In a new report on developing a zero-emission city, the ruling red-green coalition proposes to start with a small area that is home to just 2,700 people.
“We are aiming for a step-by-step expansion. The experts initially proposed starting with an area called ‘Car-free City Living’, and then to expand the zone to include ring 2,” Lan Marie Berg, the city councillor in charge of transport, told the VG newspaper.
“The goal is to study the alternatives so that this can be implemented during 2026 in ring 2, and in Ring 1 by the end of next year.”
Oslo’s city government does not have the authority to ban petrol and diesel cars, Norway’s Conservative-led coalition government has said it would support zero-emission zones in Oslo and Bergen.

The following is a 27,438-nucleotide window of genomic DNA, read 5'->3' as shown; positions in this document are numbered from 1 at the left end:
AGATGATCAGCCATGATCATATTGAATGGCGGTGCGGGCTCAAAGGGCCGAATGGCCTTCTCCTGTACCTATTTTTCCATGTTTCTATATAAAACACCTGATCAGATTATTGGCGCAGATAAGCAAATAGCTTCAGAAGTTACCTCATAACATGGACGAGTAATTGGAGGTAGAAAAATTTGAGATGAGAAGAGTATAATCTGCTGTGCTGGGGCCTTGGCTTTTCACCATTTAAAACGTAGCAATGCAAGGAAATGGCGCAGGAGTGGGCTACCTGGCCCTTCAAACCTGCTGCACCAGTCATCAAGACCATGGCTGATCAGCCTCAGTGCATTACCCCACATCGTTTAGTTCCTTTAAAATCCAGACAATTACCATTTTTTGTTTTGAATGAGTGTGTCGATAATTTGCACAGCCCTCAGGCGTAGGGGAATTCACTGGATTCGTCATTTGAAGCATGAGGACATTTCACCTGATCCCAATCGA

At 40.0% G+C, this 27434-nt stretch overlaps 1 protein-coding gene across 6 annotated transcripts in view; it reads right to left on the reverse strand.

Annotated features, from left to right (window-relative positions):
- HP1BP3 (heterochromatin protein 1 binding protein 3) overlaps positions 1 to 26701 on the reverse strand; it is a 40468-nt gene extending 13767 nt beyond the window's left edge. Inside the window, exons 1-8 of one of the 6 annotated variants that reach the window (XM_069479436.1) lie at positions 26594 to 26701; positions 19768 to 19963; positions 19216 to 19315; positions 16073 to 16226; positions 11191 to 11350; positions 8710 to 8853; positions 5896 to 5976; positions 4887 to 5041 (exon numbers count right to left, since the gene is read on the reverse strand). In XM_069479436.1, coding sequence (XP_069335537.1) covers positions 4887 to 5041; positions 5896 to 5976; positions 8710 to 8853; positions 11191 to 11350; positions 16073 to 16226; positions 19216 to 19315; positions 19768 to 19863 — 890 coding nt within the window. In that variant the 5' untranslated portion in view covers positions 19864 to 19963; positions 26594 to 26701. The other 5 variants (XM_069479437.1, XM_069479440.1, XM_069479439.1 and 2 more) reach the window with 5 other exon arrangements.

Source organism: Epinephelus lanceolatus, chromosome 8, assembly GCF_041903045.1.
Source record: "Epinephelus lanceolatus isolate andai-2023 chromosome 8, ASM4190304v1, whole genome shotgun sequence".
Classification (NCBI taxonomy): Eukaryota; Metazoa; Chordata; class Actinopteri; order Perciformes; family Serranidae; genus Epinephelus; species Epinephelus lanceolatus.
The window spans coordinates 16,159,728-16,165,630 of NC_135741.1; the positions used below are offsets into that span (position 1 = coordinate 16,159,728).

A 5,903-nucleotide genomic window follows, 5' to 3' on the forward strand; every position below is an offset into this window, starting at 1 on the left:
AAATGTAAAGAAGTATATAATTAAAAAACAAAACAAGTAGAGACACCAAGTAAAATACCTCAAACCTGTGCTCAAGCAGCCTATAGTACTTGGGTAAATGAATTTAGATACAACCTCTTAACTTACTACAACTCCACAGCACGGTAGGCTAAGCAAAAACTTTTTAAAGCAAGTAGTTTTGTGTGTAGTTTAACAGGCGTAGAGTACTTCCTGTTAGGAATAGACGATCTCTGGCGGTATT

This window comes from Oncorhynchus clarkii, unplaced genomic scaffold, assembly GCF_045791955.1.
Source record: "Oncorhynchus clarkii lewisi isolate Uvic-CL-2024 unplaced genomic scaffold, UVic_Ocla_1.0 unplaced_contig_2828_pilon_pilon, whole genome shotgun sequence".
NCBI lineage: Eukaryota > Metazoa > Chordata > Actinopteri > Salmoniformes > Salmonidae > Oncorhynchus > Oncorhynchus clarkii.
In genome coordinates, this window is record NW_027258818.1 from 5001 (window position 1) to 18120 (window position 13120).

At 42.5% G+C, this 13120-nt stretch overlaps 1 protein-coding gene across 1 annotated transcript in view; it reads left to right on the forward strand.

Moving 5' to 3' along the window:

Locally, however, the centre-right Conservative party opposes the plan to establish such as zone across so much of the city centre.
“The Conservatives will not agree to a ban on petrol and diesel cars within Ring 2 as early as 2026,” Nicolai Øyen Langfeldt the party’s Oslo environment and transport spokesperson, told VG. “We must stop thinking that the only way to the goal is prohibition.”
The party is, however, open to discussing the more limited zero-emissions zone around the city hall.
Berg acknowledged that the plan to establish a pilot ban next year was ambitious.
“It is short notice, but that’s precisely the reason to build up speed with a pilot where we can gain experience of a zero-emissions zone,” she said. “Emissions in Oslo will be reduced to zero within nine years and then all cars must have zero emissions. Road traffic accounts for half of the greenhouse gas emissions in Oslo.”
She called on all residents in the city to shift to having an electric car as soon as possible.